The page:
Jordan rejects Netanyahu visit in bid to save face

Jordan rejects Netanyahu visit in bid to save face
Analysis: Amman has reportedly shunned a bilateral meeting with the Israeli prime minister, but officials may still meet Netanyahu with representatives of other nations.
3 min read
22 October, 2015
Amman remained silent over Israeli proposals for Netanyahu to visit Jordan [Getty]
Jordan's reported refusal to receive a visit from Binyamin Netanyahu aims to spare Amman's blushes, after the Israeli prime minister appeared to renege on promises made to Jordanian leaders last year.

But the real question is - what would a bilateral Jordan-Israel meeting even achieve?

Netanyahu is already set to meet Palestinian President Mahmoud Abbas in Amman, and King Abdullah has reportedly agreed to host a summit between Netanyahu, Abbas and US Secretary of State John Kerry.

The Jordanians and their king have, however, not forgotten remarks made by the Israeli prime minister during a November 2014 meeting hosted by King Abdullah and attended by Kerry and Netanyahu - but boycotted by Abbas.

Netanyahu then pledged to "maintain the status quo in the holy sites in East Jerusalem", and "to respect the historic Jordanian role in maintaining holy places in Jerusalem".

Netanyahu, who has a long history of wrangling with and embarrassing Jordan, has turned his back on all these promises, and the situation in Jerusalem is now back to square one - or may even be in negative space.

When he made these pledges, Israeli incursions into al-Aqsa Mosque were less frequent than today, and Palestinian reprisals were limited in scope. Today the situation on the ground is different: The attacks are increasing on a daily basis and the Palestinian reaction is intensifying and spreading.

This escalation goes against Israeli, Palestinian Authority and Jordanian wishes. Jordan may be trying to use the unrest for political gain - though only in so far as restoring Amman's position as the guardian of the holy sites in the Old City of Jerusalem.

The king and Jordanian policymakers understand that agreeing to meet with Netanyahu in Jordan, whether for a meeting with Abbas or a multilateral summit, would have caused the king and Jordan great embarrassment.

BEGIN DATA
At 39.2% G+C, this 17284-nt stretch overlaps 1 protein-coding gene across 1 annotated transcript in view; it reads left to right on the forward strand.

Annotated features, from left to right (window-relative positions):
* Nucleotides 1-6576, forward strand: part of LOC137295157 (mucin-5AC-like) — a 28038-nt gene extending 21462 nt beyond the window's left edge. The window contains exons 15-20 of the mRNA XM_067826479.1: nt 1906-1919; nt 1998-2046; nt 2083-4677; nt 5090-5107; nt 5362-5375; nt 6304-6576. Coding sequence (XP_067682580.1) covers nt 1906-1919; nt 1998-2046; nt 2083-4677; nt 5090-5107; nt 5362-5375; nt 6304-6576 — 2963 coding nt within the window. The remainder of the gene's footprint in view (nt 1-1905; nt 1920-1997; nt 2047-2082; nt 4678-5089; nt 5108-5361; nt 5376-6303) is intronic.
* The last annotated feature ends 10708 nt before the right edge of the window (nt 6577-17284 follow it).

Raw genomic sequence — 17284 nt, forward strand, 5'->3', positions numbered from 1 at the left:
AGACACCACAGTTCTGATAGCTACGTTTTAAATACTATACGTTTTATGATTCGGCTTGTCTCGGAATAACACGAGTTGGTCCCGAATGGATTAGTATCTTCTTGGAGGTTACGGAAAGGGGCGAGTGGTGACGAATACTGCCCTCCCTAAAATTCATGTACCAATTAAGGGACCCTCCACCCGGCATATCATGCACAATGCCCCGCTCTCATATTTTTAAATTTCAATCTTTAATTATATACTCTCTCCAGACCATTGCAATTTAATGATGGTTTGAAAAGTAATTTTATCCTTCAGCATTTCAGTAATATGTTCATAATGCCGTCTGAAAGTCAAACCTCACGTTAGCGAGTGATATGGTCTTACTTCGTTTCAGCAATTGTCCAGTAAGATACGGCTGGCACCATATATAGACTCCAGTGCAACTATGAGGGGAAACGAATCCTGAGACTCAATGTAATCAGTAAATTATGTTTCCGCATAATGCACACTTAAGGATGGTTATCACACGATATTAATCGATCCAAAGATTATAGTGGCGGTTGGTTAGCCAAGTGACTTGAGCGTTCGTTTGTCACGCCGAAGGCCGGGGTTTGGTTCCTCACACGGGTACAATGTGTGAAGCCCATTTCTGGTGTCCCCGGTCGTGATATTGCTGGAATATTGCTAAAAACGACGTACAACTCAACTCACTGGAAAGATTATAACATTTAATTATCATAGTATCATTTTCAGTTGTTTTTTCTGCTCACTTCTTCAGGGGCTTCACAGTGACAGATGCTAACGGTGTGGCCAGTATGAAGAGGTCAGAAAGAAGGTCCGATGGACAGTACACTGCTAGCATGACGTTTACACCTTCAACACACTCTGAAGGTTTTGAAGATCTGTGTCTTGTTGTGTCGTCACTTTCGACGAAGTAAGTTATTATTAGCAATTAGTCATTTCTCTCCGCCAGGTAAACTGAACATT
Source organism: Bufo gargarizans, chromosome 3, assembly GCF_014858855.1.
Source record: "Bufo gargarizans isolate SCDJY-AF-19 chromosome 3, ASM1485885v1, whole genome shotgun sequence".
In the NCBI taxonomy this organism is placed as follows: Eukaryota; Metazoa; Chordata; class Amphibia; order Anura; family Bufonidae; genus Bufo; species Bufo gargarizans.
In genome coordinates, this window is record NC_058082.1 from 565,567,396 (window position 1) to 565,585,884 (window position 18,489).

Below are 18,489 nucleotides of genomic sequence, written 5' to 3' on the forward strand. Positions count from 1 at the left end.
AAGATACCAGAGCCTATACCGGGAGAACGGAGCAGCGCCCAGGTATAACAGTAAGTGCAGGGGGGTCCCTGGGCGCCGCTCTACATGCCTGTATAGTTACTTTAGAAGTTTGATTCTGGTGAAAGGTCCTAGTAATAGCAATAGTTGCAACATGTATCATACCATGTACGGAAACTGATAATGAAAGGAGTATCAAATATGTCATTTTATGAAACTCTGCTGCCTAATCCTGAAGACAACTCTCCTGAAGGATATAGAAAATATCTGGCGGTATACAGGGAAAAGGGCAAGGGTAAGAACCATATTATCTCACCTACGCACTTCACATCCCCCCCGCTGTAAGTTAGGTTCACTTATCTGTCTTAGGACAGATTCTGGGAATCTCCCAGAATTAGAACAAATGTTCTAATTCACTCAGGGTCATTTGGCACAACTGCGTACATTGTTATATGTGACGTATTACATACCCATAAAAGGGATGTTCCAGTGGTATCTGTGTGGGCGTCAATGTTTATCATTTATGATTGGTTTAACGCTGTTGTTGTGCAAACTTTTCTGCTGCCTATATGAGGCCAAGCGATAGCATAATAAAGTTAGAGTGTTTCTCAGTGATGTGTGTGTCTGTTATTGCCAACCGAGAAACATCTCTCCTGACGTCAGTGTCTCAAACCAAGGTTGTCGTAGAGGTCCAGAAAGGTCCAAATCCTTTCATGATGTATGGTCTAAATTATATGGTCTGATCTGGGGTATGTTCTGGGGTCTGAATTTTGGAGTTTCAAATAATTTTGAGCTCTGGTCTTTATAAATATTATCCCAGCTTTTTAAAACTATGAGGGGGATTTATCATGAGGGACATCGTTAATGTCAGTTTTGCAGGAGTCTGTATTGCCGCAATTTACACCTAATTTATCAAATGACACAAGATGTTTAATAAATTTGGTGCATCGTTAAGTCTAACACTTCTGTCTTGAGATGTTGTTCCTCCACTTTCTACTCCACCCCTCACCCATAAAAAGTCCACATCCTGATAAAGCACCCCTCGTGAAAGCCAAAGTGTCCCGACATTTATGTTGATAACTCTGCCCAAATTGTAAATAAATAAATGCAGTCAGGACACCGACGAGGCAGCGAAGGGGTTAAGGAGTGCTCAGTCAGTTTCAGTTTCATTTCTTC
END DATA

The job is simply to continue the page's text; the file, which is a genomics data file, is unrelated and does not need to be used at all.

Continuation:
Another important factor for Jordan's official rejection of a meeting with Netanyahu is the feeling of having been deceived

Jordanian protesters in solidarity with Al-Aqsa have criticised the Jordanian king and government's reluctance to play a real role in defending the mosque, underscoring Netanyahu's false promises made months ago.

Protesters have even launched pre-emptive efforts to prevent the Israeli prime minister from visiting Amman.

Despite the importance of domestic politics in denouncing the proposed visit, Amman is still licking its wounds, feeling deceived by Tel Aviv - akin to the deception of the late King Hussein by Netanyahu, less than three years after the peace treaty was signed.

In 1997, Israel tried to assassinate Khaled Meshaal, the head of the Hamas political bureau, in Jordan.

The bid failed, almost destroying the peace treaty - were it not for last-minute Israeli concessions to appease the late king.

What is different today, however, is that the Israelis do not seem to be willing to give any concessions to the current king, whose anger has not prevented him from respecting the peace treaty and continuing to abide by all its terms.

Amman has remained silent vis-a-vis Israeli offers from Netanyahu to visit Jordan and Israeli leaks about a multilateral summit, but criticised Israeli provocation at al-Aqsa, blaming Tel Aviv for the escalating violence.